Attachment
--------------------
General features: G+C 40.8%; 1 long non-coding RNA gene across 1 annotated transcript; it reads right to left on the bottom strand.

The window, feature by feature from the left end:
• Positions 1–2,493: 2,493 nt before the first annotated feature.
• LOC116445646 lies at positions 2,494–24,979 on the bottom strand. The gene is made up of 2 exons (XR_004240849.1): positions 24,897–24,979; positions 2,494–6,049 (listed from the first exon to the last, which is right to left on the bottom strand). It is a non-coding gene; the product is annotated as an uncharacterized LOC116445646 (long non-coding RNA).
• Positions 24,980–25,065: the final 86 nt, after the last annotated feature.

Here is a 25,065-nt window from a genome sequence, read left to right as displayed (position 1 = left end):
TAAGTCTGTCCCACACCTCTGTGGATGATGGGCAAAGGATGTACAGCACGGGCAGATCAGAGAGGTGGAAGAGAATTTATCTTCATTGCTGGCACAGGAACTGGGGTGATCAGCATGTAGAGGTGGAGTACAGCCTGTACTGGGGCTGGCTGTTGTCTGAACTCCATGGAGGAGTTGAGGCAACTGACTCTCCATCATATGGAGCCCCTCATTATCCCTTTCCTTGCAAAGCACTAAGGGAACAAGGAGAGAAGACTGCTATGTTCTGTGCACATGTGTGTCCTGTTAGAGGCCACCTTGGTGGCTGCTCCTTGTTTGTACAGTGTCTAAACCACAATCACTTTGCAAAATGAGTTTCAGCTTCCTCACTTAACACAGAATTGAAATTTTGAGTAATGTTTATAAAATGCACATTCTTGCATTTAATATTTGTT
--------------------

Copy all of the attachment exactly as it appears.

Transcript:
General features: G+C 40.8%; 1 long non-coding RNA gene across 1 annotated transcript; it reads right to left on the bottom strand.

The window, feature by feature from the left end:
• Positions 1–2,493: 2,493 nt before the first annotated feature.
• LOC116445646 lies at positions 2,494–24,979 on the bottom strand. The gene is made up of 2 exons (XR_004240849.1): positions 24,897–24,979; positions 2,494–6,049 (listed from the first exon to the last, which is right to left on the bottom strand). It is a non-coding gene; the product is annotated as an uncharacterized LOC116445646 (long non-coding RNA).
• Positions 24,980–25,065: the final 86 nt, after the last annotated feature.

Here is a 25,065-nt window from a genome sequence, read left to right as displayed (position 1 = left end):
TAAGTCTGTCCCACACCTCTGTGGATGATGGGCAAAGGATGTACAGCACGGGCAGATCAGAGAGGTGGAAGAGAATTTATCTTCATTGCTGGCACAGGAACTGGGGTGATCAGCATGTAGAGGTGGAGTACAGCCTGTACTGGGGCTGGCTGTTGTCTGAACTCCATGGAGGAGTTGAGGCAACTGACTCTCCATCATATGGAGCCCCTCATTATCCCTTTCCTTGCAAAGCACTAAGGGAACAAGGAGAGAAGACTGCTATGTTCTGTGCACATGTGTGTCCTGTTAGAGGCCACCTTGGTGGCTGCTCCTTGTTTGTACAGTGTCTAAACCACAATCACTTTGCAAAATGAGTTTCAGCTTCCTCACTTAACACAGAATTGAAATTTTGAGTAATGTTTATAAAATGCACATTCTTGCATTTAATATTTGTT